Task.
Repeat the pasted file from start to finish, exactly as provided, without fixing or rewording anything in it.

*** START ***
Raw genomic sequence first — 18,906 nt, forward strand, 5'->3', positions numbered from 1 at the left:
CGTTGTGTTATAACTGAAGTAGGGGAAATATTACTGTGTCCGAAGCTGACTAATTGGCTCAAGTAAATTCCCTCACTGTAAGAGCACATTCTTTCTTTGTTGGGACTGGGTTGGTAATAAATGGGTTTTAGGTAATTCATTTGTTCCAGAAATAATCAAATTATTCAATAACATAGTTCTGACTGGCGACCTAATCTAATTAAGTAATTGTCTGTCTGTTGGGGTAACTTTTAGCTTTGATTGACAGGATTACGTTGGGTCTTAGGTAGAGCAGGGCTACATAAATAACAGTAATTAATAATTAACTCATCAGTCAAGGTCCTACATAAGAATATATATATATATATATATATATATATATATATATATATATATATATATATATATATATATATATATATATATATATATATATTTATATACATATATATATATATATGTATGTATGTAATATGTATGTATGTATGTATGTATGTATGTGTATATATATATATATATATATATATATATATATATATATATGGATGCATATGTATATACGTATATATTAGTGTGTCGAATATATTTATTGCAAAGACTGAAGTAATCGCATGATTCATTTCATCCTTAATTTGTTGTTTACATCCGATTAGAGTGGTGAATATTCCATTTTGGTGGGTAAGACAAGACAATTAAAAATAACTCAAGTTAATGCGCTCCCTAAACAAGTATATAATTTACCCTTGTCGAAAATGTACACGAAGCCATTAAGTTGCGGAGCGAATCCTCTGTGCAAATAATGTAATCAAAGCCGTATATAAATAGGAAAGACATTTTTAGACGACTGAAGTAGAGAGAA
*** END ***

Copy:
Raw genomic sequence first — 18,906 nt, forward strand, 5'->3', positions numbered from 1 at the left:
CGTTGTGTTATAACTGAAGTAGGGGAAATATTACTGTGTCCGAAGCTGACTAATTGGCTCAAGTAAATTCCCTCACTGTAAGAGCACATTCTTTCTTTGTTGGGACTGGGTTGGTAATAAATGGGTTTTAGGTAATTCATTTGTTCCAGAAATAATCAAATTATTCAATAACATAGTTCTGACTGGCGACCTAATCTAATTAAGTAATTGTCTGTCTGTTGGGGTAACTTTTAGCTTTGATTGACAGGATTACGTTGGGTCTTAGGTAGAGCAGGGCTACATAAATAACAGTAATTAATAATTAACTCATCAGTCAAGGTCCTACATAAGAATATATATATATATATATATATATATATATATATATATATATATATATATATATATATATATATATATATATATATATATATATTTATATACATATATATATATATATGTATGTATGTAATATGTATGTATGTATGTATGTATGTATGTGTATATATATATATATATATATATATATATATATATATATATGGATGCATATGTATATACGTATATATTAGTGTGTCGAATATATTTATTGCAAAGACTGAAGTAATCGCATGATTCATTTCATCCTTAATTTGTTGTTTACATCCGATTAGAGTGGTGAATATTCCATTTTGGTGGGTAAGACAAGACAATTAAAAATAACTCAAGTTAATGCGCTCCCTAAACAAGTATATAATTTACCCTTGTCGAAAATGTACACGAAGCCATTAAGTTGCGGAGCGAATCCTCTGTGCAAATAATGTAATCAAAGCCGTATATAAATAGGAAAGACATTTTTAGACGACTGAAGTAGAGAGAA